It really comes down to purpose. I love JB weld for making/repairing
parts, and it's ability to handle high temps. However, I wouldn't use
JB weld to glue wood, or wet out fibre glass. Araldite (slow) is more
fluid and soaks into wood better, each has it's own character, as do all
It's a bit more complex than that - just as, say, Copydex has less
holding power than superglue, so different epoxy resins will have
different strengths and weaknesses.
Indeed - the Araldite you can buy over the counter represents just a
fraction of the entire range...most of which is only available in
commercial sized packs.
JB-Weld sets harder, and has enhanced tenacity ( i.e. it sticks better
). However, you can get superior capillary action from Araldite if you
gently heat it, which makes it better at getting into small cracks.
I don't know whether the particles in JB-Weld make any difference to
its strength - I suspect it's more about making the final product
roughly match its surroundings.
Stephen Howard - Woodwind repairs & period restorations
Also, Araldite can be given much greater strength by not just warming it,
but by really heating it. The old data sheets used to quote increases gained
at various times at various elevated temperatutes. The only determining
factor is the progressive darkening with higher temperatures, upto the point
at which it starts to char.
I imagine that that is how Ciba were able to demonstrate a 15 ton Ciba
tanker, suspended from a 1" square lap joint in a 1" steel strap hung from a
Also, there were many industrial liquid Araldites, not available on the
public market, due to the danger of allergic skin reaction . A friend used
some from work to repair a Hoover floor polisher, and also to laminate -
with paper and wire - a firewall for the Microplas car body he was fitting
to a Buckler space-frame chassis. This was over 50 years ago.......
The Araldite you get in shops in two small tubes or a double syringe is
simply crap compared to any fresh "proper" epoxy - West, NHP, Fibretech,
Aeropoxy, SP or the like, take your pick - whether for glueing or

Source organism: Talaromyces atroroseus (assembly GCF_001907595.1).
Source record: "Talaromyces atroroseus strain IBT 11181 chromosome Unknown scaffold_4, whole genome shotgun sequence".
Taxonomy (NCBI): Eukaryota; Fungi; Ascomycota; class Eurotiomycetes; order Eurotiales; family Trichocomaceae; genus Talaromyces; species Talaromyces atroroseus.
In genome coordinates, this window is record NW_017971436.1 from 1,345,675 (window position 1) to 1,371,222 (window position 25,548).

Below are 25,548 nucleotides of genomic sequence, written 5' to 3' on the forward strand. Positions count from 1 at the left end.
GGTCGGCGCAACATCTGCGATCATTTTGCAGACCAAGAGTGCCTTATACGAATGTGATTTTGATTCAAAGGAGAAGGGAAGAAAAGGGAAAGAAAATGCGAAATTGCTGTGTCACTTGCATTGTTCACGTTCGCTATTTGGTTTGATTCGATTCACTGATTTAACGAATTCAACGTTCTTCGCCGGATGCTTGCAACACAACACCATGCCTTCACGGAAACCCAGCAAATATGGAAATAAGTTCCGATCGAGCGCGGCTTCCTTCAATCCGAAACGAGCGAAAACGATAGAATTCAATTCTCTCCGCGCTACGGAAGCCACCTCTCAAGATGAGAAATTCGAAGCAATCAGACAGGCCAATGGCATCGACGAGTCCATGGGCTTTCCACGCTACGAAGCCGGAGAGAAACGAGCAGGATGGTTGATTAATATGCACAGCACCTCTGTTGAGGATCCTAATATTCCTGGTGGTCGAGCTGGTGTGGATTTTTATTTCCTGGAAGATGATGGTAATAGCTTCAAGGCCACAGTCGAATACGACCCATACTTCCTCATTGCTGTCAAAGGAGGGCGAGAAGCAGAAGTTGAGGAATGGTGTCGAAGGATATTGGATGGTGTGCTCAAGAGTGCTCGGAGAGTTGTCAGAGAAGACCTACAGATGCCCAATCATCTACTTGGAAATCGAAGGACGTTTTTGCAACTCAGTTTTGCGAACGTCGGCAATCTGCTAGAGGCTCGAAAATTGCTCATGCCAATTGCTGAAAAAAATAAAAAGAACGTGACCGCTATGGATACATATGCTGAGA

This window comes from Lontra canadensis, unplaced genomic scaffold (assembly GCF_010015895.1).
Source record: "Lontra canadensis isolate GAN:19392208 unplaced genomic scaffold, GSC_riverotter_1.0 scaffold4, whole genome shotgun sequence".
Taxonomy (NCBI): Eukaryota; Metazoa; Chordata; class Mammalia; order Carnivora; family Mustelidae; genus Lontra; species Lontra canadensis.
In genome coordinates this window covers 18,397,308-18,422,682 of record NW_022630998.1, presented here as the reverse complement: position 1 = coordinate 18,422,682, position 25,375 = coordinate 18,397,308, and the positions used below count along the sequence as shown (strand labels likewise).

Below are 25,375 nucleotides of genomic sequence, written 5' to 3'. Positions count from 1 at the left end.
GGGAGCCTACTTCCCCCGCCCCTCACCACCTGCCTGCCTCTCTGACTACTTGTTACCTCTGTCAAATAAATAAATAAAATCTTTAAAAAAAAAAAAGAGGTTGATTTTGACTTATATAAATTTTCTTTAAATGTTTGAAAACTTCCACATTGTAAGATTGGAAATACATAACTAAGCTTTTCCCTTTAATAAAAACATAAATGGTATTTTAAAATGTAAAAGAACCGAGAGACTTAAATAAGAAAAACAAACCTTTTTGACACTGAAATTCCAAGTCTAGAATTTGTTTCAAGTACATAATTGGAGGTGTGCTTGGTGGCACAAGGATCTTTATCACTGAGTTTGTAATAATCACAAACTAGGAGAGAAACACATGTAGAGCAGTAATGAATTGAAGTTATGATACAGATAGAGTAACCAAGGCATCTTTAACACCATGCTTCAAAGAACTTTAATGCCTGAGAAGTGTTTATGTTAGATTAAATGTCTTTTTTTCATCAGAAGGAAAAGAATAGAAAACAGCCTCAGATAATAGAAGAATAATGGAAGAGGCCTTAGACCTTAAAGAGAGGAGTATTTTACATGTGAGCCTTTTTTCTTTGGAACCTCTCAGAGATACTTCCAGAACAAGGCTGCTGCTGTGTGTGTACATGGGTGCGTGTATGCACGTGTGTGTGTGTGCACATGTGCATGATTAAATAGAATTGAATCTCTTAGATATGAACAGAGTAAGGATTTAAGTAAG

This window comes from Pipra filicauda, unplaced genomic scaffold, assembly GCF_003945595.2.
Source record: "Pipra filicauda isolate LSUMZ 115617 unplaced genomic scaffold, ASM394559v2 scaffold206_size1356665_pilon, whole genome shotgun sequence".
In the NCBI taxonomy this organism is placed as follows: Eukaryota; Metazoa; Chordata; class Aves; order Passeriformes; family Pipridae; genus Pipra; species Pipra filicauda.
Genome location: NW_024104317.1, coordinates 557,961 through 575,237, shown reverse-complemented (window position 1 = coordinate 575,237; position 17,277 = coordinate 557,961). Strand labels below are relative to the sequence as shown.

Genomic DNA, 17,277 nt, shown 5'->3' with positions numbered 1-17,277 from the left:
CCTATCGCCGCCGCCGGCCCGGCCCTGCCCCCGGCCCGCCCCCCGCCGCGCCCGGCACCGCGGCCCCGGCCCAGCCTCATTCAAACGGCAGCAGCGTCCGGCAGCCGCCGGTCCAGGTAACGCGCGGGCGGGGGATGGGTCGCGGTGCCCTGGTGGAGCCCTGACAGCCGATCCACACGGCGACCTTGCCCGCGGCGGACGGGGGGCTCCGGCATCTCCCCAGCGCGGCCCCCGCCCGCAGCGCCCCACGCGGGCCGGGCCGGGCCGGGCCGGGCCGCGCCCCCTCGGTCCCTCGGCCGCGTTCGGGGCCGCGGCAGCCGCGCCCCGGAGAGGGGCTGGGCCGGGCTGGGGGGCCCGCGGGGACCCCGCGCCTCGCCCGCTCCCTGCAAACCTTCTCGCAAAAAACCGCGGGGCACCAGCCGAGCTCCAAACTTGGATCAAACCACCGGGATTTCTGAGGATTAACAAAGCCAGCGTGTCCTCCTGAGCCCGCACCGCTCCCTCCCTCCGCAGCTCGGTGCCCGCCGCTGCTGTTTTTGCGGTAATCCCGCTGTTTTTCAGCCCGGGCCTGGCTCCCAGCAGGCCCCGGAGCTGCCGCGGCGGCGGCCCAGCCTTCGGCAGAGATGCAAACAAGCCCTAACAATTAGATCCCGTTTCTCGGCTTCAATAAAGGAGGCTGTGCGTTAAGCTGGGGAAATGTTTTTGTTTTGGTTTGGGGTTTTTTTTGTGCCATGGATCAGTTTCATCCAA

I have written this before, but if you have only used Araldite, and then get
a fresh supply of a good epoxy - you will simply not believe they are the
I haven't used JBWeld, so I can't comment.
I mostly use NHP for glueing and West for laminating, and I use quite a lot
of epoxy - there are some better ones, but those are good value and work
No comparison to Araldite, it isn't even in the competition, never mind the
I can't agree!
I don't know about the current supplier/maker of domestic Araldite, but the
original - made by Aero Research Ltd., and bought by CIBA was a good high
strength wood and metal glue, developed from their wartime research into
high strength wood glues - e.g. Redux (Resorcinol/formaldehyde) that were
used to build the Mosquito twin engined bombers
I used to rebuild laminated wooden squash racquets - Dunlop Maxply ones,
that had been smashed and dumped in the bin at the club I used to play at. I
used two-pack CIBA Araldite, and layers of 1millimetre hardwood 3-ply (birch
or ash?) - the stuff used in model aero making, a lovely material. The
damaged plies in the racquet were removed, and new ones of the 3-ply tongued
in, liberally coated with Araldite, and all bound up tightly with copper
wire before being baked at a moderate heat. When cool and hard, the wires
were stripped off, the glue and wood trued up for shape, the stringing holes
reformed, varnished and the finished job taken to the Harris's Sports Shop
branch at the club. There the manager would lean the frame against the shop
wall, and press on it with all his weight! If it passed this test, he would
have it restrung. I still have a couple that I kept, but many were rebuilt
for their owners, after they discovered the saving!
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